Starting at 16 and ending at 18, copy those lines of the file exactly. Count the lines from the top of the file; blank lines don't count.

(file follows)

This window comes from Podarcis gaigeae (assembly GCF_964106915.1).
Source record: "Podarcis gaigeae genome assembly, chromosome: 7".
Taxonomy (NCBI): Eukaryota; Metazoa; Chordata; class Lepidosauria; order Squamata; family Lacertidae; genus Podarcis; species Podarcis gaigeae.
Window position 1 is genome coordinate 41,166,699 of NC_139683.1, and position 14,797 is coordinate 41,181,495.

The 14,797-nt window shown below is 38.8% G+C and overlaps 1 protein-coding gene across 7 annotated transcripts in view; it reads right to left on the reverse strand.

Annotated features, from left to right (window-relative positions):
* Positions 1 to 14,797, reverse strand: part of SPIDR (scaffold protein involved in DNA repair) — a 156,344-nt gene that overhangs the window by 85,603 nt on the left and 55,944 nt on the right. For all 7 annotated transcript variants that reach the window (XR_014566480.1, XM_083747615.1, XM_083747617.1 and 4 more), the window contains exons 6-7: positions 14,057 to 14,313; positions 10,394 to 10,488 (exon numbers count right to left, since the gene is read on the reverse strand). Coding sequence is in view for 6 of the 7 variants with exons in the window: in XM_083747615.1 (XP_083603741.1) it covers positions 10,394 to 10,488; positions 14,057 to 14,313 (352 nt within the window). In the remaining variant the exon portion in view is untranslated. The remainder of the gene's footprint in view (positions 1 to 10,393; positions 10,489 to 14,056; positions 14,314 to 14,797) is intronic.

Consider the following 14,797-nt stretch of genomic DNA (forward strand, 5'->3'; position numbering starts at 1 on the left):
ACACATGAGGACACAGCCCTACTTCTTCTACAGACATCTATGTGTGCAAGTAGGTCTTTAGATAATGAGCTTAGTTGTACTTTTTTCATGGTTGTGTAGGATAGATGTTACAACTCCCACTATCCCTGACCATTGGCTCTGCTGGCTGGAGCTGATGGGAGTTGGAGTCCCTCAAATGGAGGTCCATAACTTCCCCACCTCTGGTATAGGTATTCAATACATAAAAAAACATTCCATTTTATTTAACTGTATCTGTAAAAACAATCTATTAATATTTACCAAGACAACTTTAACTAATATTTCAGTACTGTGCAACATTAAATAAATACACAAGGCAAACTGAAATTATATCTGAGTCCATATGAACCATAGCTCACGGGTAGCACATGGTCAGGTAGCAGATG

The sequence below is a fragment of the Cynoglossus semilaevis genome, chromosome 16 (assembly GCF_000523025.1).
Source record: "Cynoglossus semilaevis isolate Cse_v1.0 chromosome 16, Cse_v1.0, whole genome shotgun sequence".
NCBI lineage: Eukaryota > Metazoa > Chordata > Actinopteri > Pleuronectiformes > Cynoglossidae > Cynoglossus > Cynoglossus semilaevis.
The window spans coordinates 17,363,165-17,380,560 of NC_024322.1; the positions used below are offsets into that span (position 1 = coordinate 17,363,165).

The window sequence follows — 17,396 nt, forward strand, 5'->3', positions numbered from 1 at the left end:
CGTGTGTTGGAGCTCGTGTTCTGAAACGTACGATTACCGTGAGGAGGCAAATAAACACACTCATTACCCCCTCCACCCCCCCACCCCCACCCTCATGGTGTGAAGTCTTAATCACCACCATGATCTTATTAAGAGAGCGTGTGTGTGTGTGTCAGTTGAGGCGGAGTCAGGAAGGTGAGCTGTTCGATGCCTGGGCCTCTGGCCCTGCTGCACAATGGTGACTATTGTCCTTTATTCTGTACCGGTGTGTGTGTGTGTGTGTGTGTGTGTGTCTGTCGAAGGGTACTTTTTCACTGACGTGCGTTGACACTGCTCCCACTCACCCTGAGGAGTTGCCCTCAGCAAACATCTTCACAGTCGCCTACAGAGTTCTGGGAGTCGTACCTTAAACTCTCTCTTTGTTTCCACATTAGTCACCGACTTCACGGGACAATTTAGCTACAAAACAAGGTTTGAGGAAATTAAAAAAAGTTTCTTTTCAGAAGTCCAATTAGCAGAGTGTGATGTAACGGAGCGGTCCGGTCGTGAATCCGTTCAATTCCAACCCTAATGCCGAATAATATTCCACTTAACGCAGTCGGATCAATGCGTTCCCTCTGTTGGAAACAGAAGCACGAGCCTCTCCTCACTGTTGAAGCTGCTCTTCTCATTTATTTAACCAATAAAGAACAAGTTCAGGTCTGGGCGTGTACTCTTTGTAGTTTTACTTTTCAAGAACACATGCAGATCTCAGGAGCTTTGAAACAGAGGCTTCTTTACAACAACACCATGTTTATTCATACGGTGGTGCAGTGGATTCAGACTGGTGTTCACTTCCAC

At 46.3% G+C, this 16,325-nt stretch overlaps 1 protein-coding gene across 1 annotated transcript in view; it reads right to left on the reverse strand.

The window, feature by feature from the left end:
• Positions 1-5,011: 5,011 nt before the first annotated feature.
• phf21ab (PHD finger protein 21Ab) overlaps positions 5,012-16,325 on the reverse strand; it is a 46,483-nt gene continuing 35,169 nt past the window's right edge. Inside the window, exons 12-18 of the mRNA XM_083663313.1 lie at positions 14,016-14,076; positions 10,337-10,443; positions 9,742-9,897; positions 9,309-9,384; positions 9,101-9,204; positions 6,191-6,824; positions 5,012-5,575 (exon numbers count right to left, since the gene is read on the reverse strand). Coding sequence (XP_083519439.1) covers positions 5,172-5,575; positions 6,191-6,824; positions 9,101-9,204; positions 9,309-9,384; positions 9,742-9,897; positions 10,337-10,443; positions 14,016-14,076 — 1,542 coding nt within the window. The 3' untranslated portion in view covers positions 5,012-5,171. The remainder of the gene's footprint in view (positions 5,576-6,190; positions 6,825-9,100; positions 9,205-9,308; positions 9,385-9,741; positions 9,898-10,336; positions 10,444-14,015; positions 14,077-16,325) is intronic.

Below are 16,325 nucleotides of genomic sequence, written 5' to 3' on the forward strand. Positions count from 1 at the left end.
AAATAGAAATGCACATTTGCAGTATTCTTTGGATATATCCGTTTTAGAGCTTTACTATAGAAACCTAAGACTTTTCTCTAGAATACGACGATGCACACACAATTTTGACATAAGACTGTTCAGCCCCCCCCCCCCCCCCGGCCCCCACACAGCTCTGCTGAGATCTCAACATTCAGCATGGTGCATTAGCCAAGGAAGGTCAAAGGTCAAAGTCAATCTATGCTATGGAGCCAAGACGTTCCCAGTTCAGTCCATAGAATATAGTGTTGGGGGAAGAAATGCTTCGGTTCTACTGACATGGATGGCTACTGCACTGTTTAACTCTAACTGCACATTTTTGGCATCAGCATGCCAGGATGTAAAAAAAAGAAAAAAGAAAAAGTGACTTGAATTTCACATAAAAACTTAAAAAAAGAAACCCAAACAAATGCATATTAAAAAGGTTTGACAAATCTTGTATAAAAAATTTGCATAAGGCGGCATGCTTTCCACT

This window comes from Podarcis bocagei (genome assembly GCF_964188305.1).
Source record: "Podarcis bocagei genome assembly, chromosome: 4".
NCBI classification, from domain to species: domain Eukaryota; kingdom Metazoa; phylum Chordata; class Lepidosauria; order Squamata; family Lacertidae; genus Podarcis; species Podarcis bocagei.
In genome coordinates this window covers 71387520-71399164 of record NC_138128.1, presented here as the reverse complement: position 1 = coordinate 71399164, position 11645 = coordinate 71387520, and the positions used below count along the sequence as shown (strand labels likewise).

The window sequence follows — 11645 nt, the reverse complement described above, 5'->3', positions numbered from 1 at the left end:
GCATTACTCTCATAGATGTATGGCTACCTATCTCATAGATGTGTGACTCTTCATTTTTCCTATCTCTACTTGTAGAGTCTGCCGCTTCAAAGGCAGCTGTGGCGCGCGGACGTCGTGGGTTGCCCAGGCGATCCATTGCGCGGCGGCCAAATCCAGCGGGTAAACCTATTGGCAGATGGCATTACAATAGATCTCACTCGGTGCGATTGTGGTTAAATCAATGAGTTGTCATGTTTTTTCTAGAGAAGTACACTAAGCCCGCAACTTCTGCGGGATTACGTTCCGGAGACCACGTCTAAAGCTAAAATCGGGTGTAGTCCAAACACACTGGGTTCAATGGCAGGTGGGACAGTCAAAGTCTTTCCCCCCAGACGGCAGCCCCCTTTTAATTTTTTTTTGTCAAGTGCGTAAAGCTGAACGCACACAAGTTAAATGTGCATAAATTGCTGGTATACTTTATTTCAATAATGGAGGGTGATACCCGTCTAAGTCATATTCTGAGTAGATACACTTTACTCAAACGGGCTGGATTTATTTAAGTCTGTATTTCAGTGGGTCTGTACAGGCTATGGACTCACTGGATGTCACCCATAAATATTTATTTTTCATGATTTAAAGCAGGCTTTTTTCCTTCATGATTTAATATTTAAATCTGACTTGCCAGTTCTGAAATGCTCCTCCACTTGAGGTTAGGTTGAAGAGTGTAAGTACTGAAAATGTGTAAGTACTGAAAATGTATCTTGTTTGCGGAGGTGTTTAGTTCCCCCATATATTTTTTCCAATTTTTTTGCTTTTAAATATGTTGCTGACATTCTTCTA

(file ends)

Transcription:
At 46.3% G+C, this 16,325-nt stretch overlaps 1 protein-coding gene across 1 annotated transcript in view; it reads right to left on the reverse strand.

The window, feature by feature from the left end:
• Positions 1-5,011: 5,011 nt before the first annotated feature.